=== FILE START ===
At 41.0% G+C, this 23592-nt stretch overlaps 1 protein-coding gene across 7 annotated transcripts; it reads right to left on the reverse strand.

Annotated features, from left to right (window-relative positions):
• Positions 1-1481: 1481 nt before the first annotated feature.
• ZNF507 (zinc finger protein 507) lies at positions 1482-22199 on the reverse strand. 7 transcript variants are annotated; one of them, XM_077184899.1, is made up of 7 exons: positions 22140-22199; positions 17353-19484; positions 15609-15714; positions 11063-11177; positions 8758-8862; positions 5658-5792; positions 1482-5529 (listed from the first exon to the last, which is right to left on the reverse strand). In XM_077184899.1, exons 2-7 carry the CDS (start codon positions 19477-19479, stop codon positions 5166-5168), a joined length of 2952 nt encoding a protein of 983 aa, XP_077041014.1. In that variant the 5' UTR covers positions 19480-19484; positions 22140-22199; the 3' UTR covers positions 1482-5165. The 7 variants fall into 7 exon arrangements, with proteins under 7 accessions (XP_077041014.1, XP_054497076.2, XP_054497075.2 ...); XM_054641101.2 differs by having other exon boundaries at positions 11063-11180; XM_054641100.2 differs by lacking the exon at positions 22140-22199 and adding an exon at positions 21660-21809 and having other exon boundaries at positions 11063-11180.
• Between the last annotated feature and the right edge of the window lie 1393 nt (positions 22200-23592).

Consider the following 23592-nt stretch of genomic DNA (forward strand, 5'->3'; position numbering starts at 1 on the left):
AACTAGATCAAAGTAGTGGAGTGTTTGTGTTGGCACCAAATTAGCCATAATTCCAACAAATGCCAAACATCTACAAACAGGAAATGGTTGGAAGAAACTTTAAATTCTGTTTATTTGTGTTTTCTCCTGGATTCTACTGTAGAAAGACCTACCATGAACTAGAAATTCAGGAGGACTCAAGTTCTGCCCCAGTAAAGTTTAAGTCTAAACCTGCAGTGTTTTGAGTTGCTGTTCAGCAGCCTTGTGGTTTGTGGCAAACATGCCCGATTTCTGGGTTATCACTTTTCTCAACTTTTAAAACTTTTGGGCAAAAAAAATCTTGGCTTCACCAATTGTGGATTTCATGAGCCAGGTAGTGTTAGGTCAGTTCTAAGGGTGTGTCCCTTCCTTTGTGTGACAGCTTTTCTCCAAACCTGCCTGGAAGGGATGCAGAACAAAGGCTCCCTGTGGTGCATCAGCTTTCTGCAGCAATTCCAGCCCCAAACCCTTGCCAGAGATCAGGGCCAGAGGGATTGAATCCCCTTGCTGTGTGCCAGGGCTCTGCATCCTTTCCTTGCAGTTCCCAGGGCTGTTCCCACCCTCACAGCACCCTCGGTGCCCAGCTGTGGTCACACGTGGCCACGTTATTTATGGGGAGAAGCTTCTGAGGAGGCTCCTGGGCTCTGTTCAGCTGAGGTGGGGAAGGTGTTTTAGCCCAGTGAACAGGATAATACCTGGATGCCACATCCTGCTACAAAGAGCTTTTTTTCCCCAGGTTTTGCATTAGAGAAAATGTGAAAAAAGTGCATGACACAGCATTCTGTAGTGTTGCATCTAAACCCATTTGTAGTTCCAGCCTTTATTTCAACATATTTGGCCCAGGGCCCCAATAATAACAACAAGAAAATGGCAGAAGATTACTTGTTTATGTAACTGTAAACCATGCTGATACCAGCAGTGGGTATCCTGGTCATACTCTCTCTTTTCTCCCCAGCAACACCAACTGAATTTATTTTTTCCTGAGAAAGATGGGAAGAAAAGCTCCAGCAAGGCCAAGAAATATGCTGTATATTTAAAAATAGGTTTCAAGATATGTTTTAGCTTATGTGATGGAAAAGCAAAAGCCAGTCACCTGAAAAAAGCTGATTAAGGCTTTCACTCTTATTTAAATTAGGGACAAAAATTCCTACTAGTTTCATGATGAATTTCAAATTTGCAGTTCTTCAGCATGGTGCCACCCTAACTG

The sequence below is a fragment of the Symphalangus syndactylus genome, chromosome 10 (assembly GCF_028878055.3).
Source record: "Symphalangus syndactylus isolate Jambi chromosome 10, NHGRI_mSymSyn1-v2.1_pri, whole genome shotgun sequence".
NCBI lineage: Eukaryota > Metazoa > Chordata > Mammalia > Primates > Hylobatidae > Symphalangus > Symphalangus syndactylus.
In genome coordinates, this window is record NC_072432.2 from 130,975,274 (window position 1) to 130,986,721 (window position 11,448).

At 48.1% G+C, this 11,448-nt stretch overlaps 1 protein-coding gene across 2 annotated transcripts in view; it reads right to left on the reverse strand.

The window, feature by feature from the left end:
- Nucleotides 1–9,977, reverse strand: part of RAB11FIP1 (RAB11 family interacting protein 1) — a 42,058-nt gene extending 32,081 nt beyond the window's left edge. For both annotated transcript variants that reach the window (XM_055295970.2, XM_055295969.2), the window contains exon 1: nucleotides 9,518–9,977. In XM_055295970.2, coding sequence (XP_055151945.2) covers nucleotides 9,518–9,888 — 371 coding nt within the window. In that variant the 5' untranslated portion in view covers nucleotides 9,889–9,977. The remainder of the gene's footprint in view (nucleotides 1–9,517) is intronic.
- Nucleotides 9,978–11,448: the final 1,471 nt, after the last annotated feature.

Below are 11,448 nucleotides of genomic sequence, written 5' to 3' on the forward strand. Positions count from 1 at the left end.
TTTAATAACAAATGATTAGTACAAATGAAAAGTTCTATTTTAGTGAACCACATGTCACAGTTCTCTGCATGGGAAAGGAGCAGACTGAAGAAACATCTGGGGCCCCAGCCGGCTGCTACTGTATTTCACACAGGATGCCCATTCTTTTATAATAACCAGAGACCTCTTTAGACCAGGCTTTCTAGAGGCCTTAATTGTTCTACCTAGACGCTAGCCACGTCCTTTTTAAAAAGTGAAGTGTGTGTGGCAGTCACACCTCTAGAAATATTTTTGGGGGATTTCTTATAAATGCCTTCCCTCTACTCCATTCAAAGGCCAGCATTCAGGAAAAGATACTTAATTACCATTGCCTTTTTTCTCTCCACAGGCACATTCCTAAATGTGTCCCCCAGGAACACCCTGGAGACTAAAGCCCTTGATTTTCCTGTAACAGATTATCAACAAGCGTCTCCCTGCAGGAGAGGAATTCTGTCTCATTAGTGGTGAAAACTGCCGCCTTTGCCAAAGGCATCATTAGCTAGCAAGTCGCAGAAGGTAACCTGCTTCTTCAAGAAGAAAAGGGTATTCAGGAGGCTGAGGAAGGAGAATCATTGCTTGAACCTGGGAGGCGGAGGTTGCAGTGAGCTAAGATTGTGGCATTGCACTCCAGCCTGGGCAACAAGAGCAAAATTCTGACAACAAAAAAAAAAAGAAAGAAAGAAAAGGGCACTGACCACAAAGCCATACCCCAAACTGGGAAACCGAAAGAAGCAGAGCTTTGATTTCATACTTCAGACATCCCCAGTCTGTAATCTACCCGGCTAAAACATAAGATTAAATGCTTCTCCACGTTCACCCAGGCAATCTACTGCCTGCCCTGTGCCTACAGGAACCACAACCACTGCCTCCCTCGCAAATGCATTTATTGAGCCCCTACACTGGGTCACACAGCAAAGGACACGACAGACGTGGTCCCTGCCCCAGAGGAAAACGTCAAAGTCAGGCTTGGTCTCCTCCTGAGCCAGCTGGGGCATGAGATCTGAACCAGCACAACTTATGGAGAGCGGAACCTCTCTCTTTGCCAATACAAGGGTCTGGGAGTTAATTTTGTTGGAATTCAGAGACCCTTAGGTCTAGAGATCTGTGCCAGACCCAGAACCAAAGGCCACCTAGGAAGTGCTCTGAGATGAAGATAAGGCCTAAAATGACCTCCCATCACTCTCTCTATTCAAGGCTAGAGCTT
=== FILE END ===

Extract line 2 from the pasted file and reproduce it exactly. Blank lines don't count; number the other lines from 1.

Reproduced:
Annotated features, from left to right (window-relative positions):